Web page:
The reasons to do this are:


  • Dell are deliberately misguiding people when they tell you that their systems are fully customizable when if that were true, this process would not be necessary.


  • Microsoft shouldn't be getting paid to give me something I never wanted in the first place.


Lets look at this another way. Would you not get upset if I were to drop off a brick on your front door step and demanded payment for it? I'm not going to take back the brick, because it's already on your doorstep. You can't do anything with the brick as it's a different size from any other brick you have and would just make a wall or whatever uneven (and besides which, it simply doesn't play well with other bricks). You never wanted the brick in the first place.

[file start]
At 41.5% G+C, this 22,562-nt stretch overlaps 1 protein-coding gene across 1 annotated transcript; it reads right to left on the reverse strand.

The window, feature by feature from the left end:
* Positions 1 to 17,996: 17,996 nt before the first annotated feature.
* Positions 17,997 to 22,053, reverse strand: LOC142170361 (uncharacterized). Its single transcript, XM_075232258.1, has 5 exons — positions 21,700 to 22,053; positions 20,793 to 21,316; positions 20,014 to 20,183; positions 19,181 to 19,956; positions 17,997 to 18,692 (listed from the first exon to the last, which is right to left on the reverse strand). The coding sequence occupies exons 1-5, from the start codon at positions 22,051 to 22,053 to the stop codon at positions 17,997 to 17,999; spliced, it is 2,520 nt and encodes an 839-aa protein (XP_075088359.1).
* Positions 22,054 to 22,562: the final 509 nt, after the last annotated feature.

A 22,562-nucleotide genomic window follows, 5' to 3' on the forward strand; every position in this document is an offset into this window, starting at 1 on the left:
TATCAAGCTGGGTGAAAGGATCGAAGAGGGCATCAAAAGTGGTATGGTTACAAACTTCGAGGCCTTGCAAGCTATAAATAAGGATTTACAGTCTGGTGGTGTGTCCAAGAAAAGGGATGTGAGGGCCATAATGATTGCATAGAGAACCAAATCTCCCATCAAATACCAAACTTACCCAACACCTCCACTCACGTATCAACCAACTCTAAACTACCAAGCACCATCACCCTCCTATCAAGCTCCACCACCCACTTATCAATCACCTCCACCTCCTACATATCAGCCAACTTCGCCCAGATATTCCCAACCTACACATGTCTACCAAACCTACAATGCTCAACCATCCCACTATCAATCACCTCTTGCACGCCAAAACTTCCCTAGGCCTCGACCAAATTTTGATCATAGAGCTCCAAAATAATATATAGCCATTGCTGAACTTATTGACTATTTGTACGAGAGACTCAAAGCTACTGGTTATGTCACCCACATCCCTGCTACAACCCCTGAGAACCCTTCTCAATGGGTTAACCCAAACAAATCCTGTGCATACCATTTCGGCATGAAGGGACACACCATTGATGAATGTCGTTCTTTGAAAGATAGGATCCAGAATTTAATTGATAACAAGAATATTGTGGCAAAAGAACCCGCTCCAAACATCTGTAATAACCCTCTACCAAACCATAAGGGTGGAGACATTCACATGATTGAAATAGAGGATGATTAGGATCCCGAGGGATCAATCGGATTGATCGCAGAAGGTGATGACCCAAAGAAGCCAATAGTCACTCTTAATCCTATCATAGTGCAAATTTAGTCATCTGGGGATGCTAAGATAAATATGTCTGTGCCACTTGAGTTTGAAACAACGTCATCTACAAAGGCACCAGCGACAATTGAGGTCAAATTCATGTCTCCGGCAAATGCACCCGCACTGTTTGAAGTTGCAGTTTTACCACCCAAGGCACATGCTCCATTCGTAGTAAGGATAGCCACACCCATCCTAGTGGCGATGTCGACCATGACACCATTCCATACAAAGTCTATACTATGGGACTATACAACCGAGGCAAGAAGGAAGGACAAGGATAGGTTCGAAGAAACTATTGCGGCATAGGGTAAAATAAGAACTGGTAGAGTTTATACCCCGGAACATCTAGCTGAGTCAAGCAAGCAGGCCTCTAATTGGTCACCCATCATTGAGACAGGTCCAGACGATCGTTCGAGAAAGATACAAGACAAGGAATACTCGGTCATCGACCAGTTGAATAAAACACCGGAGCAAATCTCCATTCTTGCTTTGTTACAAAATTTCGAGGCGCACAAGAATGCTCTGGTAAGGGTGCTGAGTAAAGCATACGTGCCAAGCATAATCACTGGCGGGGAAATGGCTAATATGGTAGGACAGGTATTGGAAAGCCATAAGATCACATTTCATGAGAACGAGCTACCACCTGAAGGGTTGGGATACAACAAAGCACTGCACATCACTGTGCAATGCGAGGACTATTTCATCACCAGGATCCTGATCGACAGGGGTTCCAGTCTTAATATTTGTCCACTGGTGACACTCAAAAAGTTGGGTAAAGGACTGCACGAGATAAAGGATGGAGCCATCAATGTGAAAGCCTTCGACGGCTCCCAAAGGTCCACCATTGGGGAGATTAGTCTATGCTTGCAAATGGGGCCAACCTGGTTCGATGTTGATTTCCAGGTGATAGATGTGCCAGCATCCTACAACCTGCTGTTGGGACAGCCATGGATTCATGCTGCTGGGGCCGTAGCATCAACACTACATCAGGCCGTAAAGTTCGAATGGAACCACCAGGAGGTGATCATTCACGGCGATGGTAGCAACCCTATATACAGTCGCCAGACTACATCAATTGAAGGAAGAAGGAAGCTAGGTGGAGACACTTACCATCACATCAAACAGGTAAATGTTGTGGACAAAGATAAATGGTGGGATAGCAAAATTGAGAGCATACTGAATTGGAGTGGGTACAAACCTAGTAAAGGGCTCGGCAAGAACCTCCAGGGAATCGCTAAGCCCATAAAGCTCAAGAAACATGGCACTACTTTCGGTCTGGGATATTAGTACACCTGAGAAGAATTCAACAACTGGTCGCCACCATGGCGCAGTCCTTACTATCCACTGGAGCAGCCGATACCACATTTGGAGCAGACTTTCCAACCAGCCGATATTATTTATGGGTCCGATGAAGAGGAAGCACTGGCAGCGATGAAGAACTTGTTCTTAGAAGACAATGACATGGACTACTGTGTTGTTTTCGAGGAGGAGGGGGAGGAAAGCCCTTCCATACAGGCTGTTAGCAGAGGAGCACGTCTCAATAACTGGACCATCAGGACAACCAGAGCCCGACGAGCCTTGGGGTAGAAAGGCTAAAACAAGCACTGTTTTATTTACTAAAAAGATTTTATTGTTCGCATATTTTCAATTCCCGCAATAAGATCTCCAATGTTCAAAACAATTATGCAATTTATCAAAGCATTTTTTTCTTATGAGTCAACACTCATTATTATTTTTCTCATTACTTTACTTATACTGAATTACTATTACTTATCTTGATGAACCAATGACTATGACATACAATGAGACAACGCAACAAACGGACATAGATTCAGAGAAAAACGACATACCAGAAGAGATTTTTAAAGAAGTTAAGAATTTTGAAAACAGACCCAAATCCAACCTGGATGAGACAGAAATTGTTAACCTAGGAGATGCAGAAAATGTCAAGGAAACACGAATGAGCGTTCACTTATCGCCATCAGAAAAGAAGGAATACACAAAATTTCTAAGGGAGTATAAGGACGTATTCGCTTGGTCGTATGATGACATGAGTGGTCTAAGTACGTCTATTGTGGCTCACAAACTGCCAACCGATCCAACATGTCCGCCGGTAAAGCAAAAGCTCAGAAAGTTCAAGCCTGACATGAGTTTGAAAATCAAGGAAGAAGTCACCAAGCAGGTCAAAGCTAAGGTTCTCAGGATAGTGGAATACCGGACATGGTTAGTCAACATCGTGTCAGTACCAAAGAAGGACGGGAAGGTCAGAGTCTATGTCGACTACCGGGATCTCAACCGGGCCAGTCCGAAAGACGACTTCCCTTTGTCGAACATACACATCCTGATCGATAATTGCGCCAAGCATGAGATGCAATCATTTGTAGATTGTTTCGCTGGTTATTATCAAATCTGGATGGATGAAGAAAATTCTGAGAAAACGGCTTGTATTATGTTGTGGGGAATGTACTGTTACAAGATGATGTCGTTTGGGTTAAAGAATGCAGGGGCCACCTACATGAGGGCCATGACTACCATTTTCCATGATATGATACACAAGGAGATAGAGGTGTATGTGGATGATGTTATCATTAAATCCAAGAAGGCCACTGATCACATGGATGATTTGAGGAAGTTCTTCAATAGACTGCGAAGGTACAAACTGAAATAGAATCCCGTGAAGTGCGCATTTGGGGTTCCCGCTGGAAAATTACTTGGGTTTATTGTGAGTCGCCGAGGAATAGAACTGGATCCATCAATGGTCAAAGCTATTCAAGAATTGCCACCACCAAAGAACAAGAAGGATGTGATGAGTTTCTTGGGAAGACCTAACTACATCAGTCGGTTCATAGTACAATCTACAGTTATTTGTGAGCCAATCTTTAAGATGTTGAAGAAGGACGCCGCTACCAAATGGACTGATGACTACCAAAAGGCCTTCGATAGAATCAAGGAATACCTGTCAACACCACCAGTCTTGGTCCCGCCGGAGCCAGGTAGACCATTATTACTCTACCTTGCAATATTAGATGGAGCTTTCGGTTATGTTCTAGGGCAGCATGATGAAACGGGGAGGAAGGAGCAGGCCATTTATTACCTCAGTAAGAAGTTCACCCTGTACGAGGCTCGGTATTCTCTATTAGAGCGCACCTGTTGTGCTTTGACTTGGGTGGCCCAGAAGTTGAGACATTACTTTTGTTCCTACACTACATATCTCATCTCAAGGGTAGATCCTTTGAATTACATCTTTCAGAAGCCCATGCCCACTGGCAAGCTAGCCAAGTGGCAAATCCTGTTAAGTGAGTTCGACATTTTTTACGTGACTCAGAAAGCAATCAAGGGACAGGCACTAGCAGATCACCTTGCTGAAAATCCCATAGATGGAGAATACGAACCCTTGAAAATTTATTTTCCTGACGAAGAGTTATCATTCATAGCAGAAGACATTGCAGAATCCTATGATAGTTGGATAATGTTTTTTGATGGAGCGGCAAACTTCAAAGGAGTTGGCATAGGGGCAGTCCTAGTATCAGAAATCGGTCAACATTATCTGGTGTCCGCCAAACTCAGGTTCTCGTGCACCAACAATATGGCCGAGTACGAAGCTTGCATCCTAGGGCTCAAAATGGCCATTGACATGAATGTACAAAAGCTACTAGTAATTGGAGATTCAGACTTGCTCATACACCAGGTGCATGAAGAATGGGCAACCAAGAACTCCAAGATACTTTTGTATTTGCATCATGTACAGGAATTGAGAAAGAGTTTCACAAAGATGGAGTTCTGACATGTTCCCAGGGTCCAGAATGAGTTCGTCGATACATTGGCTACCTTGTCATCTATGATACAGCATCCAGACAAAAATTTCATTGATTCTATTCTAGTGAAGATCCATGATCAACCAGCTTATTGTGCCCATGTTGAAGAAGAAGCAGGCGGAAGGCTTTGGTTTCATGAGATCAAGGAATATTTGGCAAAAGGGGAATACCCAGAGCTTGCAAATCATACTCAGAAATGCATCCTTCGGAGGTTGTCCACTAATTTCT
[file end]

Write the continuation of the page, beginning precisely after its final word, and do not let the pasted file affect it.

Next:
Want to tell me who's in the morally right here??

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Re:Firmware Updates

Posted by: Anonymous Coward on January 19, 2007 02:13 AM
What about the BartPE Windows XP live cd? Wouldn't that do the trick?

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IBM/Lenovo run-around?

Posted by: Anonymous Coward on January 31, 2007 01:00 AM
I sent an email asking Lenovo, wether I should contact IBM or Lenovo when pursuing a refund for the Windows OEM. They responded by saying I should contact Microsoft.

Are they giving me the run-around?

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Re: IBM/Lenovo run-around?

Posted by: Anonymous [ip: 66.28.87.10] on August 24, 2007 04:46 PM
Same here, Sent Lenovo email about it as soon as I ordered. First they reply AFTER the thing shipped and now CSR on phone says I cannot return the Operating System.. anyone with experience on getting refund ?